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Friday, May 17, 2024

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Winemakers, Neighbors Settle Dispute Over Marmora Vineyard

Shay Roddy/ File Photo
Mike and Robin Halpern in front of a detached garage behind a Bay Avenue home in Somers Point they recently purchased, where they plan to open an outlet for their Ocean City Winery. Photo Credit: Shay Roddy/ File Photo

By Shay Roddy

MARMORA – The owners of a vineyard tucked inside a residential neighborhood have reached a settlement with a group of neighbors and Upper Township, after a legal battle over the owners’ proposal to produce wine on the site, which is designated as protected farmland.

The settlement brings a resolution to what has been a long and heated confrontation over the use of the property — a former Christmas tree farm – that included death threats to the owners that led them to file reports with the State Police and install a security system on the property.

Some neighbors of the Bayaire Road vineyard feared the once sleepy tree farm would turn into a bustling party venue and objected to chemical applications on the land. Some children’s backyard swing sets are located along the vineyard’s border.

The neighbors who opposed the plan were dismayed when they learned that because of the protected farmland designation, the township’s Planning Board had no say in the matter and that winemaking was an approved use of New Jersey farmland.

The settlement calls for certain chemicals not to be used, advanced notice of the application of other chemicals, and additional trees being planted at the farm owners’ expense as a buffer to neighboring properties.

It comes after an appeal filed by the group of neighbors and joined by the township — which had hired special counsel to represent its interests in front of the county board in February 2023 — of the county Agriculture Development Board’s unanimous approval of the site plan.

At the county hearing, husband and wife Mike and Robin Halpern, the farm owners, agreed to drop plans for an 80-seat tasting room and take all sales off-premises in an effort to appease neighbors. They have said they plan to call their business Ocean City Winery.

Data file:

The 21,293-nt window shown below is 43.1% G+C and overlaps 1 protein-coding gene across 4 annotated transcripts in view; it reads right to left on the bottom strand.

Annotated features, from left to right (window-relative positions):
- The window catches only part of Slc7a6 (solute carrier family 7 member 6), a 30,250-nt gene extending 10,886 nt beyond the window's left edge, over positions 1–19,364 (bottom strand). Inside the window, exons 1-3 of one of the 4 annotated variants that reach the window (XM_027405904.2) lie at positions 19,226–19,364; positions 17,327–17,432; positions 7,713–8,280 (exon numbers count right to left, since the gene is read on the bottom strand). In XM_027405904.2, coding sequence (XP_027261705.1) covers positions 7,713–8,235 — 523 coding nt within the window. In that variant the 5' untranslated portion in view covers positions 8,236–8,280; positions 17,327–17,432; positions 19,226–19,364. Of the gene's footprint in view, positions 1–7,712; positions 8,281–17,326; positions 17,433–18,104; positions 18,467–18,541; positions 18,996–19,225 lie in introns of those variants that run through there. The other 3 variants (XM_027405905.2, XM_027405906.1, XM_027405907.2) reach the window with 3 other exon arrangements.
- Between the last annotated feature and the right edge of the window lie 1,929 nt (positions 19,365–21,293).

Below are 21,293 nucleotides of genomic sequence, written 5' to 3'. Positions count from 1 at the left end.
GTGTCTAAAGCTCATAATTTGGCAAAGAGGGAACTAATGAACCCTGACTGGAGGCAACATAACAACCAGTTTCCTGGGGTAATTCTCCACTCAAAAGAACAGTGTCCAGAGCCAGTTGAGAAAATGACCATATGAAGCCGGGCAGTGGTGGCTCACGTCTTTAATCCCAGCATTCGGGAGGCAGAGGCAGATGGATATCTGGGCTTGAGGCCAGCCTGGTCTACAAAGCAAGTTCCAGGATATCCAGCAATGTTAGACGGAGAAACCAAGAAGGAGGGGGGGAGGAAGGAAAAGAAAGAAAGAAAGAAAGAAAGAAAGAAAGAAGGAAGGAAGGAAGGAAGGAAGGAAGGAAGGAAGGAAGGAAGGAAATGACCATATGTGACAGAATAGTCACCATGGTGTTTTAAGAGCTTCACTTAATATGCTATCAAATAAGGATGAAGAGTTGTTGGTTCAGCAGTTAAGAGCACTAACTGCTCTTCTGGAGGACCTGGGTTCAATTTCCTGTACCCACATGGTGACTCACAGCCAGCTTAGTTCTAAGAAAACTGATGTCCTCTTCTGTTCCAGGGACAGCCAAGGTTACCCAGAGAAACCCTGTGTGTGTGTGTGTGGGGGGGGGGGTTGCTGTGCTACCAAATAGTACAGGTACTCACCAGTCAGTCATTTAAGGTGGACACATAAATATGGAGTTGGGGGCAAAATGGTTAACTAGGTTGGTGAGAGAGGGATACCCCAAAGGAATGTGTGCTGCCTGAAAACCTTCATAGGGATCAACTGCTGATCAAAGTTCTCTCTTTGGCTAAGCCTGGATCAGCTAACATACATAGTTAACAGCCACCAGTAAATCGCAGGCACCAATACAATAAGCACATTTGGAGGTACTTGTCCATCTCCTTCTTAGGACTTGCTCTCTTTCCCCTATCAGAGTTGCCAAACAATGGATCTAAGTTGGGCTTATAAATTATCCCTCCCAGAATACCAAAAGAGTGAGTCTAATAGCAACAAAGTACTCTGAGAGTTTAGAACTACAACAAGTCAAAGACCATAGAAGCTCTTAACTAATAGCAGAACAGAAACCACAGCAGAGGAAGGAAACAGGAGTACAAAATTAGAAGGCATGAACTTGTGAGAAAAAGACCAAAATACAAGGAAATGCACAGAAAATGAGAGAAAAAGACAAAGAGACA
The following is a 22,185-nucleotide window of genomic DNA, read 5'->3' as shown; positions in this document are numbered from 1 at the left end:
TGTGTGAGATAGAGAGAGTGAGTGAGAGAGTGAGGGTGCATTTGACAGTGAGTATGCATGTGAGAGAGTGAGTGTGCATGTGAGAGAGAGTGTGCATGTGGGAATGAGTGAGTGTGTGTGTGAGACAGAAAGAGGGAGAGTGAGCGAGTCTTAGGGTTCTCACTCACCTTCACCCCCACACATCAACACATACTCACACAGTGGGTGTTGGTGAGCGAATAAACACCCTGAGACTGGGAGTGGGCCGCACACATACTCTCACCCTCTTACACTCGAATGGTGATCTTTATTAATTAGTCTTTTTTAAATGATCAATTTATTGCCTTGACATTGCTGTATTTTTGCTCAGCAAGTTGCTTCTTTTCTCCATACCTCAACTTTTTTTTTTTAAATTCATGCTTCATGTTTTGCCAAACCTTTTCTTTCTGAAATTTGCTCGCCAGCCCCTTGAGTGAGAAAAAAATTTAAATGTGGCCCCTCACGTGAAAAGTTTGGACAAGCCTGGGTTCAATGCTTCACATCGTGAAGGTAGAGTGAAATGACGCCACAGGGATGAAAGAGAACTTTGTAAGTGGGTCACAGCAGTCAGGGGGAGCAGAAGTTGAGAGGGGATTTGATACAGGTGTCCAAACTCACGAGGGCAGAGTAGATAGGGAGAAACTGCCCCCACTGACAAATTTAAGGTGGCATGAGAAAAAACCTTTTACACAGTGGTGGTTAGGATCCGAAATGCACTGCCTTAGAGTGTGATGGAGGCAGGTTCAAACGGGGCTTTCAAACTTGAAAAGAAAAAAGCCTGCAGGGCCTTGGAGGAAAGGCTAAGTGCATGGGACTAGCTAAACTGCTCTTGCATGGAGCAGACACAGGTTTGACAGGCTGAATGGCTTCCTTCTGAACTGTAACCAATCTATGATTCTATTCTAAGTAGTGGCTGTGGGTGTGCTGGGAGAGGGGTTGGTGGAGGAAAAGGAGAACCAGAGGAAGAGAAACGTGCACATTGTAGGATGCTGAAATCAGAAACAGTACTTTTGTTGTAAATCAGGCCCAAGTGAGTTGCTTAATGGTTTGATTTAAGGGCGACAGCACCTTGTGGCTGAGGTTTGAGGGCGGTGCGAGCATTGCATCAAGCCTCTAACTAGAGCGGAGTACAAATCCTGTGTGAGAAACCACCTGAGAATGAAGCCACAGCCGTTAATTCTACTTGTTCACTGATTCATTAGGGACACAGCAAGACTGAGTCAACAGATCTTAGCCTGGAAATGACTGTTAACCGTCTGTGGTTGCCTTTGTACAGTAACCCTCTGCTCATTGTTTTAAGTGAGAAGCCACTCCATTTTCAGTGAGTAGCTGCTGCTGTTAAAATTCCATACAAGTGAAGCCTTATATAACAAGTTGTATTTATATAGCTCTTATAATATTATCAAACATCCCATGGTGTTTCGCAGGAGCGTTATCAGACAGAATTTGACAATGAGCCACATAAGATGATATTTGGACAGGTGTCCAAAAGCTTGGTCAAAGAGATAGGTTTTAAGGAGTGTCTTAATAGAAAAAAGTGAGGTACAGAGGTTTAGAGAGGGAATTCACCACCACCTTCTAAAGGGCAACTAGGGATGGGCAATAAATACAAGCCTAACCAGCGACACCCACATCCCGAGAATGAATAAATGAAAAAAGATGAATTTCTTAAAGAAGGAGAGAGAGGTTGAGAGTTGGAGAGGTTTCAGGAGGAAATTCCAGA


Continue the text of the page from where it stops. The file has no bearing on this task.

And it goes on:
“The township believes that the settlement that was reached addresses the township’s concerns,” Frank Corrado, a lawyer for Upper Township, told the Herald.

Corrado said Upper’s position was that the county board should consider the requirements of the township’s zoning when determining the conditions of approval for the winery, although he acknowledged the application was properly before the county board.

Although the township hired Corrado strictly for the purpose of litigating against the Halperns’ planned use of the land, he said he believed it was “a misconstruction of the township’s position to say that they took an adversarial approach.”

“Technically, you are adverse, but there are degrees of adverseness, I guess is what I’m trying to say. And in this case, the township was not taking the position that we don’t want this operation at all there, or that you have to come before the township Zoning Board,” the attorney said in a phone interview.

Richard M. King Jr., an attorney who represented 25 of the Halperns’ neighbors, did not return a call from the Herald seeking his comment on the settlement. His clients had all signed off in a copy of the agreement provided by the township.

In December, the Halperns received a winery license from the state that allowed them to begin production, even while the appeal was pending. They’re in the process of trying to open an outlet in Somers Point.

In an interview Tuesday, April 9, the morning after Upper Township signed off, Mike Halpern evoked the comedian Larry David, quoting his character from the HBO sitcom “Curb Your Enthusiasm.”

“A good compromise is when both parties are dissatisfied,” David said on the show.

Halpern said he can relate to that sentiment but is pleased that the matter is moving toward a resolution.

The settlement will still need to be reviewed by an administrative law judge, who is expected to memorialize the agreement in a stipulated order.

Contact the author, Shay Roddy, at sroddy@cmcherald.com or 609-886-8600, ext. 142.

Reporter

Shay Roddy is a Delaware County, Pennsylvania native who has always spent as much of his summers as he could at the Jersey Shore. He went to Friends’ Central and is a graduate of the Walter Cronkite School of Journalism at Arizona State University.

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